Bullet and Doris are introduced as two new characters with their own unique playstyles. Bullet is a dachshund who uses a robot drone to help it in firefights. Though the drone locks on to a firing position and can’t move until the trigger is released, the long-haired dog can move around and use the drone for a hover jump. Doris is a larger target and doesn’t use a rapid fire gun like the rest of the team. Instead, she tosses grenades that do splash damage or, when the fire button is held, can charge up multiple grenades for a devastating attack. The ability to freeze enemies in place with another combo and a jumping melee attack make Doris a force to be reckoned with.

First-time players would be advised to avoid using Bullet. The dog’s movement and shooting mechanics are effective but work best with a deft hand that can adjust to the frenzy of bullets on the fly. I actually found Doris quite easy to use because her grenades do a lot of damage and cover a larger area. Familiar pick-ups like lasers, rapid fire, and screen-clearing bombs still exist to give a bit of an edge when things get hairy. Fans of the game will definitely appreciate the gameplay changes the new characters introduce as it allows for a new approach to an old classic.

Wild Guns Reloaded is just as difficult as anyone will remember it. Clearing the game without using continues will be a challenge for any player on any difficulty. However, it would have been nice to see Natsume include casual and hardcore modes for the wide range of gamers that exist today, or at least a few cheat codes to further shuffle how gameplay works. An option to use save states, level select from the beginning, or just quit the game and continue from where you left off are unfortunately absent from here as well. Yes, the game is short but these options would have been so easy to implement.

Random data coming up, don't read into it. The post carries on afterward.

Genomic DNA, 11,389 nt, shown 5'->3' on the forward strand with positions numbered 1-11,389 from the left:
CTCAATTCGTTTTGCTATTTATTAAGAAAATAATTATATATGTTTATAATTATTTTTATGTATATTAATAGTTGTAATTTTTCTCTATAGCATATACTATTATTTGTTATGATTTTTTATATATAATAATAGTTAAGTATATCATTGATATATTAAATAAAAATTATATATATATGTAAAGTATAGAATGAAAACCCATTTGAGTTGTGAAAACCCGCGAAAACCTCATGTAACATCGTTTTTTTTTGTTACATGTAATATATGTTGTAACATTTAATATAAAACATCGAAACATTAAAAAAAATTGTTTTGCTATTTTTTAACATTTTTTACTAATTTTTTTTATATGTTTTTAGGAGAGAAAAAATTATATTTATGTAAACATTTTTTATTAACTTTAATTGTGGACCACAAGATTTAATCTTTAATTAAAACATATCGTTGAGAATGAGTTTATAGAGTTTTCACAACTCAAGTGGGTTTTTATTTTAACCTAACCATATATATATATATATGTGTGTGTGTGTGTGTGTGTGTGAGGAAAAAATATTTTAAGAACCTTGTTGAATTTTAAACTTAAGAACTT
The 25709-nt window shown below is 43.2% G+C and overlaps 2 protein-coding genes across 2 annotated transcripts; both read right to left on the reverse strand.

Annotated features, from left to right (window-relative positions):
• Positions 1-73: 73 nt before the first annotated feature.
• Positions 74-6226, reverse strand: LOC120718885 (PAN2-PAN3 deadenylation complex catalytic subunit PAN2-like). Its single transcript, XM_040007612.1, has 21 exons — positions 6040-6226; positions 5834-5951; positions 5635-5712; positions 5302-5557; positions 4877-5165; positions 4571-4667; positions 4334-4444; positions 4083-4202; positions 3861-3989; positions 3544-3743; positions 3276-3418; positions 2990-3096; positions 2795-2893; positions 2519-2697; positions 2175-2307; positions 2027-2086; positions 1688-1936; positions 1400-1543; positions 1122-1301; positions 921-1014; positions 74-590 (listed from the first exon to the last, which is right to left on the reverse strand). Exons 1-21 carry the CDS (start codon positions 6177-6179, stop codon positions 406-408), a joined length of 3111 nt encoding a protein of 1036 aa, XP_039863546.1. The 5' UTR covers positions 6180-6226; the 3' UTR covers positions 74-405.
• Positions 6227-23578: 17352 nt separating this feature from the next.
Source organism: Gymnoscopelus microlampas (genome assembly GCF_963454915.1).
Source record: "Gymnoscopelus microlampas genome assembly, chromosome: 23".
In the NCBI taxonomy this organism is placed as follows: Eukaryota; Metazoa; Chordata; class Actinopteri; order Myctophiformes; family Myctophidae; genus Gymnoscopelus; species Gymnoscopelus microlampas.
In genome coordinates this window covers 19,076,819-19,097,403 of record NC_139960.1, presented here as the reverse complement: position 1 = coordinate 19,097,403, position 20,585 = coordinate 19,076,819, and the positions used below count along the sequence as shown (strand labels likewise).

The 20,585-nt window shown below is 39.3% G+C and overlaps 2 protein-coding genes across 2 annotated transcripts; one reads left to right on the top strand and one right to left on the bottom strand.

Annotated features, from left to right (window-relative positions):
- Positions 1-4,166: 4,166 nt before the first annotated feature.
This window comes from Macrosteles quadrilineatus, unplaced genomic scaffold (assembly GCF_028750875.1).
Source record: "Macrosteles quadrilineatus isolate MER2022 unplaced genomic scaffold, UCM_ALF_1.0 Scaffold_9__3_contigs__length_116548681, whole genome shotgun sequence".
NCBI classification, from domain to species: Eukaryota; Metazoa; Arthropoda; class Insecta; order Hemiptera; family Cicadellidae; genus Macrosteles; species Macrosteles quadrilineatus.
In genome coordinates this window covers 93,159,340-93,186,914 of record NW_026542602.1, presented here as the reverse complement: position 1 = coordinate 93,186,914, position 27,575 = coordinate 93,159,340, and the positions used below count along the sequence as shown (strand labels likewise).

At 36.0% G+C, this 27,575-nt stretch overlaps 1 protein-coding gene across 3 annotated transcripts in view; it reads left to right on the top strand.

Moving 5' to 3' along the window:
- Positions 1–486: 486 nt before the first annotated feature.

As it stands, the game isn’t completely accessible to newcomers who might not have a faint or fond memory of Wild Guns. This is even more noticeable with the exclusion of online multiplayer. Being able to hop into an online match and switch out characters would have been a great way for players to really sink their teeth into Reloaded and get more enjoyment out of how fast-paced the game is. If you’re going to modernize such an old game or try to convince people to dip their toes in, why not include the most standard multiplayer option around?

Because Wild Guns Reloaded is such a faithful port of a classic Super Nintendo game, I can look past some missteps like a lack of tutorials, customization options, and deep content additions. The two new levels and two new characters will make this enhanced version more appealing to older fans and buffers the overall package and price. However, a lack of accessibility and the disappointing lack of online multiplayer keep Wild Guns Reloaded from knocking it out of the park.


Score: 7.5 out of 10
Reviewed for PS4